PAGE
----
We’ve said this before, so we’ll say it again: Amidst the array of attractive distractions that we call gadgets, a lot of young adults forget that there is a lot to be gained from reading. Not only can you brush up on your general knowledge and wisdom(!), but you might actually get into it! Reading used to be the primary pastime of kids a few generations ago and there’s got to be a reason why we’re so adamantly encouraged to take it up. Not only will it make you more knowledgeable, it will also give you skills of eloquence, a wider range of vocabulary, improved writing and communication skills. All of these attributes will boost your essay and interview techniques, placing you well ahead of the dull crowd.
And if that doesn’t entice you, remember the old saying: “Readers are leaders.” When Warren Buffet was asked the key to success, he pointed to a nearby book and replied: “Read 500 pages like this every day. That’s how knowledge works. It builds up, like compound interest. All of you can do it, but I guarantee not many of you will do it”.
Getting a Head Start on Your Studies
Getting a head start on your studies can be one of the highest leverage points when it comes to making a productive use of your summer. Understandably, many students start the year a little rusty after their summer break, but students who let their whole summer pass by without thinking about their studies are doing themselves a disservice. The teaching material covered at the beginning of the year is just as important (and as likely to come up in exams!) as material covered at the end of the year, but many pupils come out of the starting blocks a little slow, and take their time to get back into the swing of the things at the beginning of the year.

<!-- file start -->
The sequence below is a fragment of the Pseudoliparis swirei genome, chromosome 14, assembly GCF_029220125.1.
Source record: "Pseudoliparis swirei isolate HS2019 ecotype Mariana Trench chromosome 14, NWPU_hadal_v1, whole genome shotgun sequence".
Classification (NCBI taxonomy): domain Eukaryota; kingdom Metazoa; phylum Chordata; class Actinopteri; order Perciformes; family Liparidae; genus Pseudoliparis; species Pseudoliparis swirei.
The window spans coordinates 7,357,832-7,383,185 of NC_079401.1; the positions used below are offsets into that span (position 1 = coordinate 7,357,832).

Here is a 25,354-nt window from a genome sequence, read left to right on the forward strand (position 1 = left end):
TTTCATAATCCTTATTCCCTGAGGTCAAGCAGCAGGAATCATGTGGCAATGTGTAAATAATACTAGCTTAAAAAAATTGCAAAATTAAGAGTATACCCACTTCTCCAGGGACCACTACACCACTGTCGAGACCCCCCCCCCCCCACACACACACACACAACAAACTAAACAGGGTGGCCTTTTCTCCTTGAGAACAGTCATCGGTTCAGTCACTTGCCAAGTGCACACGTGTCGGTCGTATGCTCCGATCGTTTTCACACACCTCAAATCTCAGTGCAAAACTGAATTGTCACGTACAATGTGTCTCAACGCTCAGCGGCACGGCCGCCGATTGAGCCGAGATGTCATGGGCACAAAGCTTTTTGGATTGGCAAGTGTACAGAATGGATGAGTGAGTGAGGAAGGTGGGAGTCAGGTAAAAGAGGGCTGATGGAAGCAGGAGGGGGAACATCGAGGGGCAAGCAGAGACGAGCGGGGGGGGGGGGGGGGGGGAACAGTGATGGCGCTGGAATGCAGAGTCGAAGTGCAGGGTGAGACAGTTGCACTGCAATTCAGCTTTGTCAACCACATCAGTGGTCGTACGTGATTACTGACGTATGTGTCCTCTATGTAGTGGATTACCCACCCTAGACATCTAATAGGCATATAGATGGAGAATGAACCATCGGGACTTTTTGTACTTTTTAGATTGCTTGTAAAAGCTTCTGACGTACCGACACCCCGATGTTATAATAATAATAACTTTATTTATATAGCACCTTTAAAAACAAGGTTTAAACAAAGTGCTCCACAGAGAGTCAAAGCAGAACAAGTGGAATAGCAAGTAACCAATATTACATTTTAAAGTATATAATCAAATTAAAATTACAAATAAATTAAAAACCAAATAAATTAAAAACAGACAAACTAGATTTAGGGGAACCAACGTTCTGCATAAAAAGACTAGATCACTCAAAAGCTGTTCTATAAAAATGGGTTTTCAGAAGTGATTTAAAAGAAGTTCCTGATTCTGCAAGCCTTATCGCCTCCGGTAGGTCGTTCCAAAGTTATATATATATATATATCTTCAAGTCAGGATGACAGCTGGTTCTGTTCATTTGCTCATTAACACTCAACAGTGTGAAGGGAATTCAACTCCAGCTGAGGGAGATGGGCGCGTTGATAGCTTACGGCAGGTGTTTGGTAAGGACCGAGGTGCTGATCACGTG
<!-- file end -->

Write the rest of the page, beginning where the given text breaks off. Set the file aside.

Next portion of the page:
At Excel in Key Subjects, our Summer booster courses are designed to help students get an edge when starting back at school, and provide 12 hours of teaching at GCSE, and 20 hours of teaching at A level – Summer Booster courses at Excel in Key Subjects – Click Here
Alternatively, our Saturday classes, running during term time, provide expert teaching in the subjects that matter most, allowing students to reach their full potential and achieve to the best of their ability – Saturday Classes at Excel in Key Subjects – Click Here
*This course is not provided or endorsed by UCL